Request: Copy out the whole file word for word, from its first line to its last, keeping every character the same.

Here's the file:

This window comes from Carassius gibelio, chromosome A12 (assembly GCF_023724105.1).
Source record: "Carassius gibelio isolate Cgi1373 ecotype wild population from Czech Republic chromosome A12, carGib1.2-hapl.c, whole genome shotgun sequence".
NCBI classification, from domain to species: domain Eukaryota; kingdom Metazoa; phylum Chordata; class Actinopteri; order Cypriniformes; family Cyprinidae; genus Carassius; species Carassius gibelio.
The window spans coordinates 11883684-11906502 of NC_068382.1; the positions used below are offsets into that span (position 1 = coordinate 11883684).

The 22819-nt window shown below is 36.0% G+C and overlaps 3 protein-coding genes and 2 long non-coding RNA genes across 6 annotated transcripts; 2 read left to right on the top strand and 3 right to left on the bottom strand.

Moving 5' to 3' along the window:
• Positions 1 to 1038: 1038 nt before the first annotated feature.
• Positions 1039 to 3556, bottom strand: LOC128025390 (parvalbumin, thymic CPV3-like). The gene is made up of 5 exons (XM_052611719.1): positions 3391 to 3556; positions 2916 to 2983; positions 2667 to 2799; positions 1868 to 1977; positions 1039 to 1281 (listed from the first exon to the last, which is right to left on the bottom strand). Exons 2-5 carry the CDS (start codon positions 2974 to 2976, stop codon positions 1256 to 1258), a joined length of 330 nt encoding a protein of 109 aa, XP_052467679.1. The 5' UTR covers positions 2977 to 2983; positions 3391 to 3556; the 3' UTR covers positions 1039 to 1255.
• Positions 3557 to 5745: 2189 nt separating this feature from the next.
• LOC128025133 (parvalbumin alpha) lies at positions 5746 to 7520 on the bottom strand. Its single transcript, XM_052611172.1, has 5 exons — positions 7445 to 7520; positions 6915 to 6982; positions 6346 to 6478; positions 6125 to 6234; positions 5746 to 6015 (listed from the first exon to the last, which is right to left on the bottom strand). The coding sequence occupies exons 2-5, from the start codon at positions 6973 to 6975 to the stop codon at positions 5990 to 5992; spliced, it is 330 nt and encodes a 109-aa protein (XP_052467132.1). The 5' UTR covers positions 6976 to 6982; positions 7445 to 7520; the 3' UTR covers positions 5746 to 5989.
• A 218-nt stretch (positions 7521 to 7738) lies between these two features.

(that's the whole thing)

This window comes from Carassius gibelio, chromosome A12 (assembly GCF_023724105.1).
Source record: "Carassius gibelio isolate Cgi1373 ecotype wild population from Czech Republic chromosome A12, carGib1.2-hapl.c, whole genome shotgun sequence".
NCBI classification, from domain to species: domain Eukaryota; kingdom Metazoa; phylum Chordata; class Actinopteri; order Cypriniformes; family Cyprinidae; genus Carassius; species Carassius gibelio.
The window spans coordinates 11883684-11906502 of NC_068382.1; the positions used below are offsets into that span (position 1 = coordinate 11883684).

The 22819-nt window shown below is 36.0% G+C and overlaps 3 protein-coding genes and 2 long non-coding RNA genes across 6 annotated transcripts; 2 read left to right on the top strand and 3 right to left on the bottom strand.

Moving 5' to 3' along the window:
• Positions 1 to 1038: 1038 nt before the first annotated feature.
• Positions 1039 to 3556, bottom strand: LOC128025390 (parvalbumin, thymic CPV3-like). The gene is made up of 5 exons (XM_052611719.1): positions 3391 to 3556; positions 2916 to 2983; positions 2667 to 2799; positions 1868 to 1977; positions 1039 to 1281 (listed from the first exon to the last, which is right to left on the bottom strand). Exons 2-5 carry the CDS (start codon positions 2974 to 2976, stop codon positions 1256 to 1258), a joined length of 330 nt encoding a protein of 109 aa, XP_052467679.1. The 5' UTR covers positions 2977 to 2983; positions 3391 to 3556; the 3' UTR covers positions 1039 to 1255.
• Positions 3557 to 5745: 2189 nt separating this feature from the next.
• LOC128025133 (parvalbumin alpha) lies at positions 5746 to 7520 on the bottom strand. Its single transcript, XM_052611172.1, has 5 exons — positions 7445 to 7520; positions 6915 to 6982; positions 6346 to 6478; positions 6125 to 6234; positions 5746 to 6015 (listed from the first exon to the last, which is right to left on the bottom strand). The coding sequence occupies exons 2-5, from the start codon at positions 6973 to 6975 to the stop codon at positions 5990 to 5992; spliced, it is 330 nt and encodes a 109-aa protein (XP_052467132.1). The 5' UTR covers positions 6976 to 6982; positions 7445 to 7520; the 3' UTR covers positions 5746 to 5989.
• A 218-nt stretch (positions 7521 to 7738) lies between these two features.